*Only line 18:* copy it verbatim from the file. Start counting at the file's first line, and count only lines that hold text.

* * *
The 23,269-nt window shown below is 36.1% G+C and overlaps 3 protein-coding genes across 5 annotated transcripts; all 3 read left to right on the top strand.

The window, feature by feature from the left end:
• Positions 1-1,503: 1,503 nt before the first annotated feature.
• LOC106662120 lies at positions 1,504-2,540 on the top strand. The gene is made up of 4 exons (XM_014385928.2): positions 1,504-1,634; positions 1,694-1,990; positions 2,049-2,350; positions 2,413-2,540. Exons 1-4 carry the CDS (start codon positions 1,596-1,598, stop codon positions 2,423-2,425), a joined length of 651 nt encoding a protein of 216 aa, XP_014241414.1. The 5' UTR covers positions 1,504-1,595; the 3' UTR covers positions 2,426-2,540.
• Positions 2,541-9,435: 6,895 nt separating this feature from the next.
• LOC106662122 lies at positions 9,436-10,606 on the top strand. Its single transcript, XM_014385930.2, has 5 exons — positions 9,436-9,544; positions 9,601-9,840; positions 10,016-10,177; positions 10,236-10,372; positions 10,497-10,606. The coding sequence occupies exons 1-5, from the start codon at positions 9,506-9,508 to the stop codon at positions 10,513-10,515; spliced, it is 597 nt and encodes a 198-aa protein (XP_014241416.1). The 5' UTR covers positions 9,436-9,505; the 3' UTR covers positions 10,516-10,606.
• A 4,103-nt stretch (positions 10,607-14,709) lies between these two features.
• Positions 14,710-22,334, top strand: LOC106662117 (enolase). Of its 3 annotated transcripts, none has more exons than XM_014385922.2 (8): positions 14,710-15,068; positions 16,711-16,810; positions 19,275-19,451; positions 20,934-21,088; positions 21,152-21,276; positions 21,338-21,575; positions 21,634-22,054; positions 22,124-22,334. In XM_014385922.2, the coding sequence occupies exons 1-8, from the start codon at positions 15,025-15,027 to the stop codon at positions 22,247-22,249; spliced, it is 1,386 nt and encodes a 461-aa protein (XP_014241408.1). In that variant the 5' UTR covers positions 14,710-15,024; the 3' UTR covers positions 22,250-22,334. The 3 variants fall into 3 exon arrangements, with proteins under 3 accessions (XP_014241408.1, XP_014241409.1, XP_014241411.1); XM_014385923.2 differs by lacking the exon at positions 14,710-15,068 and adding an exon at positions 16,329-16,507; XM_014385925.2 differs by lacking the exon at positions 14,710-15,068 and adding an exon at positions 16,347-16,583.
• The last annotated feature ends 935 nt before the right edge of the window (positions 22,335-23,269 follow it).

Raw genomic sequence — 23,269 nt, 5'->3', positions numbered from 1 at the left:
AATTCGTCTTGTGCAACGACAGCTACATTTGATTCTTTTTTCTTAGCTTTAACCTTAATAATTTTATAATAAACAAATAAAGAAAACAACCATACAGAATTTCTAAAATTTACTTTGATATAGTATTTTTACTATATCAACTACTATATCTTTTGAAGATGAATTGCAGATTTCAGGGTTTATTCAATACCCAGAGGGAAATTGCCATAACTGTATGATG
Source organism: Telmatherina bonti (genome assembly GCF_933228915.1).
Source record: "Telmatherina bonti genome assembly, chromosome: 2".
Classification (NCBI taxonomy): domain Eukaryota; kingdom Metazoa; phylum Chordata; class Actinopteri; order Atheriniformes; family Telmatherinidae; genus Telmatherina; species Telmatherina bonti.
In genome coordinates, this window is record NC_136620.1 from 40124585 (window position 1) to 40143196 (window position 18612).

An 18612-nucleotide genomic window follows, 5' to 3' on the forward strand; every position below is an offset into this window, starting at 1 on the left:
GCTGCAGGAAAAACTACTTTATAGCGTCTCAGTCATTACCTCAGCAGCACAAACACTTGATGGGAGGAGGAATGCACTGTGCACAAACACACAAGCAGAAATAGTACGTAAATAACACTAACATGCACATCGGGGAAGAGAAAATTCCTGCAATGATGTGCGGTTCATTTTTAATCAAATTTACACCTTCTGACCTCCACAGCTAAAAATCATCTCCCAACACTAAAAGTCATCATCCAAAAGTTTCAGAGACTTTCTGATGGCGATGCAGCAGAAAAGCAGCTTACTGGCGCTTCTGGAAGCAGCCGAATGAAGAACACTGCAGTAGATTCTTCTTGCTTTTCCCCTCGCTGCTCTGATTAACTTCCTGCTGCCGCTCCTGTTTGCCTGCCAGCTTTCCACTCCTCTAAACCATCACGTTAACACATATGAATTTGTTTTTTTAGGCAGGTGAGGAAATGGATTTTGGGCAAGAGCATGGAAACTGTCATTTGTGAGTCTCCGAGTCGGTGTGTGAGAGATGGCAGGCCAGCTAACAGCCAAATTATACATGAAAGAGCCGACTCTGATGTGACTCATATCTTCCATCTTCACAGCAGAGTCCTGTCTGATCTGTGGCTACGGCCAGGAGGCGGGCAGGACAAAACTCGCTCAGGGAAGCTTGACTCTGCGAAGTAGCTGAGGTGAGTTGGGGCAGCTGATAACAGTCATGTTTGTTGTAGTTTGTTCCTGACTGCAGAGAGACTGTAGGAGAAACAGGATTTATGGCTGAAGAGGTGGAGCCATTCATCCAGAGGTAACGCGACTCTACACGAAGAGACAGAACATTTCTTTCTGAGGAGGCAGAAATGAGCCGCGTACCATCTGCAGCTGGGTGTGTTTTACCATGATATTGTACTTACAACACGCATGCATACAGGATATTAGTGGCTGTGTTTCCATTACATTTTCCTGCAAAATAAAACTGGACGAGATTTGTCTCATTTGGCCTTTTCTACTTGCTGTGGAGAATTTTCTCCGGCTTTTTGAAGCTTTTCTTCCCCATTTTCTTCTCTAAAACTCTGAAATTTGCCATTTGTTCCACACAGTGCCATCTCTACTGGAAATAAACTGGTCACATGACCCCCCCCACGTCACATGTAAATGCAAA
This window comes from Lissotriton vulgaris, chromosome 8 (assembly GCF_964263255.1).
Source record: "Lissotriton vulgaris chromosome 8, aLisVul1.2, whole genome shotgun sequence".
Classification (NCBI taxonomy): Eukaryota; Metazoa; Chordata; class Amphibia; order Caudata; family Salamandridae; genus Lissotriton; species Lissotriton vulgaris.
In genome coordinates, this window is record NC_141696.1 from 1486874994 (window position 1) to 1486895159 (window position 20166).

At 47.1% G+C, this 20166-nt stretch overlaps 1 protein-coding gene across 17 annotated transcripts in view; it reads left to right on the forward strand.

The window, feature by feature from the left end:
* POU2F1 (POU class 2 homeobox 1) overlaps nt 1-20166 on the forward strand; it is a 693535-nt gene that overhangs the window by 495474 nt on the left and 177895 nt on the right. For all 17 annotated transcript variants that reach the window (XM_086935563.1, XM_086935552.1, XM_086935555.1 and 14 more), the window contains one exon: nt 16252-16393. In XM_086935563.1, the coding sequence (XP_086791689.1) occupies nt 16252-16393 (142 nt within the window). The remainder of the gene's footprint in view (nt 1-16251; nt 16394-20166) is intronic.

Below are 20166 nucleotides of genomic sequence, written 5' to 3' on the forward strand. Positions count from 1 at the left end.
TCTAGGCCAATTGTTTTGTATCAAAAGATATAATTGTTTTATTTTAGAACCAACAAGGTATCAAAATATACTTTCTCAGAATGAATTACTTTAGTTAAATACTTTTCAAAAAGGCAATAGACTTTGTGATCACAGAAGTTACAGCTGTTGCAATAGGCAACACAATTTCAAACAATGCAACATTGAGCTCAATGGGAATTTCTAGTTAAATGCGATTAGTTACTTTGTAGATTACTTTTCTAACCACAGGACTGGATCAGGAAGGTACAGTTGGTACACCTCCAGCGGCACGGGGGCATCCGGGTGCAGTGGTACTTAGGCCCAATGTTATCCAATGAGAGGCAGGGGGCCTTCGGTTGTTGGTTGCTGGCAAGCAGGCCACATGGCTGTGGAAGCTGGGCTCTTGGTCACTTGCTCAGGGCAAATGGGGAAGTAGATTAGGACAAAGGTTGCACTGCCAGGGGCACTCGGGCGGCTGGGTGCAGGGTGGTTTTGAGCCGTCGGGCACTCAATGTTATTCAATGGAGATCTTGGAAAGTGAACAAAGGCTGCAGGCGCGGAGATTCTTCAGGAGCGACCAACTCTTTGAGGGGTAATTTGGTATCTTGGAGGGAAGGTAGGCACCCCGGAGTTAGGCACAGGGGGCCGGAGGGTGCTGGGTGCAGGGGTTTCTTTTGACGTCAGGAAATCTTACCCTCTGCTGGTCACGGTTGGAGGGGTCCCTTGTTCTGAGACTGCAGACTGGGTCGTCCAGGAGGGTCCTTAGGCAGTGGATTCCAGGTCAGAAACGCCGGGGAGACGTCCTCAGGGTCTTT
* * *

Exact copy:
This window comes from Lissotriton vulgaris, chromosome 8 (assembly GCF_964263255.1).